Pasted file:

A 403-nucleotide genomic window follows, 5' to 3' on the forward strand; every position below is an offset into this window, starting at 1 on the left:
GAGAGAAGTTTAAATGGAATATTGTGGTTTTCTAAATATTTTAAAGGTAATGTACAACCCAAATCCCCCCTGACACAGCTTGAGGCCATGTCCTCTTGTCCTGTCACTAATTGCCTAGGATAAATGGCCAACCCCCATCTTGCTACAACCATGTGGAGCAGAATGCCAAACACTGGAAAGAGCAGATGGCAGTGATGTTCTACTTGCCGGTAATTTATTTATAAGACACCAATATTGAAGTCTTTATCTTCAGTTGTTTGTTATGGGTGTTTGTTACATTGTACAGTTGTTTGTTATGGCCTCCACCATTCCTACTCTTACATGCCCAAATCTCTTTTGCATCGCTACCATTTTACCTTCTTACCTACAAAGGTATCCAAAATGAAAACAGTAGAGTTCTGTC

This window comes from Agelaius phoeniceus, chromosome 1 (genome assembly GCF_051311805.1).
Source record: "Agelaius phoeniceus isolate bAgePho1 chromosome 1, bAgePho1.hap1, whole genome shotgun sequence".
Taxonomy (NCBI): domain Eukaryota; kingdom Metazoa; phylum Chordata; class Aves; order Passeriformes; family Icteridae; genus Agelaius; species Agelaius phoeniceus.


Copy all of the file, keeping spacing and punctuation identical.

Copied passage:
A 403-nucleotide genomic window follows, 5' to 3' on the forward strand; every position below is an offset into this window, starting at 1 on the left:
GAGAGAAGTTTAAATGGAATATTGTGGTTTTCTAAATATTTTAAAGGTAATGTACAACCCAAATCCCCCCTGACACAGCTTGAGGCCATGTCCTCTTGTCCTGTCACTAATTGCCTAGGATAAATGGCCAACCCCCATCTTGCTACAACCATGTGGAGCAGAATGCCAAACACTGGAAAGAGCAGATGGCAGTGATGTTCTACTTGCCGGTAATTTATTTATAAGACACCAATATTGAAGTCTTTATCTTCAGTTGTTTGTTATGGGTGTTTGTTACATTGTACAGTTGTTTGTTATGGCCTCCACCATTCCTACTCTTACATGCCCAAATCTCTTTTGCATCGCTACCATTTTACCTTCTTACCTACAAAGGTATCCAAAATGAAAACAGTAGAGTTCTGTC

This window comes from Agelaius phoeniceus, chromosome 1 (genome assembly GCF_051311805.1).
Source record: "Agelaius phoeniceus isolate bAgePho1 chromosome 1, bAgePho1.hap1, whole genome shotgun sequence".
Taxonomy (NCBI): domain Eukaryota; kingdom Metazoa; phylum Chordata; class Aves; order Passeriformes; family Icteridae; genus Agelaius; species Agelaius phoeniceus.